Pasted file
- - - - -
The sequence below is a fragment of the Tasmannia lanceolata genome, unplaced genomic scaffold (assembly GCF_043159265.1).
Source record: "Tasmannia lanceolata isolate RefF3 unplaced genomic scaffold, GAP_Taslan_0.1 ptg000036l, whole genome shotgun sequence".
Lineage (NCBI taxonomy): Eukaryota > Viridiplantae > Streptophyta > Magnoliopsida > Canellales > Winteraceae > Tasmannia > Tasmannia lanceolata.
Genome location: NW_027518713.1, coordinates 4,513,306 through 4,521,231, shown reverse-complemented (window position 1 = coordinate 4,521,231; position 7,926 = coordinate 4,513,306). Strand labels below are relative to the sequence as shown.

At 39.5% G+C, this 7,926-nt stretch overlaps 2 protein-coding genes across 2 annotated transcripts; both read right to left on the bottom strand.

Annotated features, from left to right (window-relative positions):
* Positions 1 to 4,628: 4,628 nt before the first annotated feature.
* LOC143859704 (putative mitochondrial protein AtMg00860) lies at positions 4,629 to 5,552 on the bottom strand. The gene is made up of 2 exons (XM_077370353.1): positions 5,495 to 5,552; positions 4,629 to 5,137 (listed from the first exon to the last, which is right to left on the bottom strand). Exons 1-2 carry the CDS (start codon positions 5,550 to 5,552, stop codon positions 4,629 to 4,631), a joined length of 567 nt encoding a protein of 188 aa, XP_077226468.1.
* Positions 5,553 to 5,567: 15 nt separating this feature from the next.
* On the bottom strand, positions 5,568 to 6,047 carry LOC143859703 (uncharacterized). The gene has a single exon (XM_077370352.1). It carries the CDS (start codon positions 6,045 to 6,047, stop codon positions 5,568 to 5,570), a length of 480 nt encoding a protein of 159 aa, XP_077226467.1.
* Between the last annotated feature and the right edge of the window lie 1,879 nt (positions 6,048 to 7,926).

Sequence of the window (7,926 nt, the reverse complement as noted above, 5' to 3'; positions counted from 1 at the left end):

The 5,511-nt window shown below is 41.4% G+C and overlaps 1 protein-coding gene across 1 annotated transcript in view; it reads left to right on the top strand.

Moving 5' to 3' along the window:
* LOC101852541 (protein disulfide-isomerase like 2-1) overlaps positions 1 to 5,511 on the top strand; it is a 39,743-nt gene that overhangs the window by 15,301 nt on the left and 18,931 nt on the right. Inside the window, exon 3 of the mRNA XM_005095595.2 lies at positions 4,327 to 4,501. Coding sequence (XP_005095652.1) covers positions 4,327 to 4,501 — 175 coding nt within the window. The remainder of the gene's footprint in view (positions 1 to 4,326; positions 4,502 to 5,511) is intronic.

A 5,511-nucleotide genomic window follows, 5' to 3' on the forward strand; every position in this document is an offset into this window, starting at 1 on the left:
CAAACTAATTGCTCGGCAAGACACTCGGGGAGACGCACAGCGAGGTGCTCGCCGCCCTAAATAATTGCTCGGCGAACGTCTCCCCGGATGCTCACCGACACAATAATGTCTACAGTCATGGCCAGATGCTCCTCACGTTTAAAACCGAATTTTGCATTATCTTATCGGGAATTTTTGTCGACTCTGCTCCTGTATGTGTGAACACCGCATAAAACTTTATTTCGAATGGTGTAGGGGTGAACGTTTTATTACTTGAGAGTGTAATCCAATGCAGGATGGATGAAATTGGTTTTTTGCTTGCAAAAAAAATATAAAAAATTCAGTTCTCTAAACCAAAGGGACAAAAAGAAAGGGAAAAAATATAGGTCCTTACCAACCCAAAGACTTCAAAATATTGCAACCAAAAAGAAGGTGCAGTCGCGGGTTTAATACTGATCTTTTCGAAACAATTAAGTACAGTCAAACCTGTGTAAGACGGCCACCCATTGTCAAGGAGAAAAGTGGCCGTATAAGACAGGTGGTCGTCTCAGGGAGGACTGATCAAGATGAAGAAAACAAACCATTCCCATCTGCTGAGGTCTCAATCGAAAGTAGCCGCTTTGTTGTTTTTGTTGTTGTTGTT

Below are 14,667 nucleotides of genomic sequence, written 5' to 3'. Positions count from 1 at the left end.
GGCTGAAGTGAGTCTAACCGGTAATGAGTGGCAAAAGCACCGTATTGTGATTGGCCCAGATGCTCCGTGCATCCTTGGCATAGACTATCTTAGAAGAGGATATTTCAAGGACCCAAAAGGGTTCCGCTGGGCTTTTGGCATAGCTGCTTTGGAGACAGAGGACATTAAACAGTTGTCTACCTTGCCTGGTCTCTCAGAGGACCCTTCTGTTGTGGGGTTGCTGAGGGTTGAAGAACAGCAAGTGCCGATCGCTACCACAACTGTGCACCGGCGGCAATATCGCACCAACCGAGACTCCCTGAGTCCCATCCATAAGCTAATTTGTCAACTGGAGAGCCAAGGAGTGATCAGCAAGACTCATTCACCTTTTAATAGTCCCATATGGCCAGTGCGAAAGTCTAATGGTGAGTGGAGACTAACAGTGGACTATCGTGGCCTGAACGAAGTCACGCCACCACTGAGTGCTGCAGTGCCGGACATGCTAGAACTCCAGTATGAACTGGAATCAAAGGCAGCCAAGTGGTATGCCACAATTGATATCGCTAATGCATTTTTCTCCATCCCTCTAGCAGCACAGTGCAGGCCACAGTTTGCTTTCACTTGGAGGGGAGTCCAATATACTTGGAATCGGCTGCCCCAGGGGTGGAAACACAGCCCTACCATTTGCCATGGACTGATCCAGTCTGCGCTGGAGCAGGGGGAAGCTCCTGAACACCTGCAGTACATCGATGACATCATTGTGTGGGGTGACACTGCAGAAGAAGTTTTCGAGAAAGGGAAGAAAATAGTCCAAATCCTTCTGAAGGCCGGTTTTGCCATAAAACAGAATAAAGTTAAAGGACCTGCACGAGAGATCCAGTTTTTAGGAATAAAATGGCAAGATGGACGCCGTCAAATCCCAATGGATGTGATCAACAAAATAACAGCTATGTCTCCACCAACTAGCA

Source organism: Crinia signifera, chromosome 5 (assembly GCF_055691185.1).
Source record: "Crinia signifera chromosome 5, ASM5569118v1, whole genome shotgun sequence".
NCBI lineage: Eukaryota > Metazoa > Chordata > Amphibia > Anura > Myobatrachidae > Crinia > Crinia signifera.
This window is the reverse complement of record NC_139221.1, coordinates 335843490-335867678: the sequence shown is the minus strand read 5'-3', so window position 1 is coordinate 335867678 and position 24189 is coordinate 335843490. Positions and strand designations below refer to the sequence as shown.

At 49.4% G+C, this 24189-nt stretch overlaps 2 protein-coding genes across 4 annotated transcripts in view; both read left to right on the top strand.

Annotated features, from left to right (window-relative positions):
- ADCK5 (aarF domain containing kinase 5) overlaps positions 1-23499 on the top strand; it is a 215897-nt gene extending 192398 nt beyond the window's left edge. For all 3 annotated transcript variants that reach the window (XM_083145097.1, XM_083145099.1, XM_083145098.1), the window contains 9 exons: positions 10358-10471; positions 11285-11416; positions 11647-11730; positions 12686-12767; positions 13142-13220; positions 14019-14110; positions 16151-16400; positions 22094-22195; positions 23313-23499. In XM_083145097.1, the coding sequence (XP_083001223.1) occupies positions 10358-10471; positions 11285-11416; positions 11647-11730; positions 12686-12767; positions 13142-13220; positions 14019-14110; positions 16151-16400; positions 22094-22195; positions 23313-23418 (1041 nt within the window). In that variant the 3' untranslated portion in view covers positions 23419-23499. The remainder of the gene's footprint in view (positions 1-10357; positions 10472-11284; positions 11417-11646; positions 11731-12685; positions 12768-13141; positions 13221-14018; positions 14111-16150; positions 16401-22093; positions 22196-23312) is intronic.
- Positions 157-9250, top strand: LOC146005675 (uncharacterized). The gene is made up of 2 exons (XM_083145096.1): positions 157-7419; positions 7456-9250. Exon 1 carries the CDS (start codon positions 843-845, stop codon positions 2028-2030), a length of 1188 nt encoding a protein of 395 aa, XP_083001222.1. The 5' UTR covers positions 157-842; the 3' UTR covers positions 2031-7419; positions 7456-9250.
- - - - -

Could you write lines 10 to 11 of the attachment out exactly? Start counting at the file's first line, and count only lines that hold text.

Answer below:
* On the bottom strand, positions 5,568 to 6,047 carry LOC143859703 (uncharacterized). The gene has a single exon (XM_077370352.1). It carries the CDS (start codon positions 6,045 to 6,047, stop codon positions 5,568 to 5,570), a length of 480 nt encoding a protein of 159 aa, XP_077226467.1.
* Between the last annotated feature and the right edge of the window lie 1,879 nt (positions 6,048 to 7,926).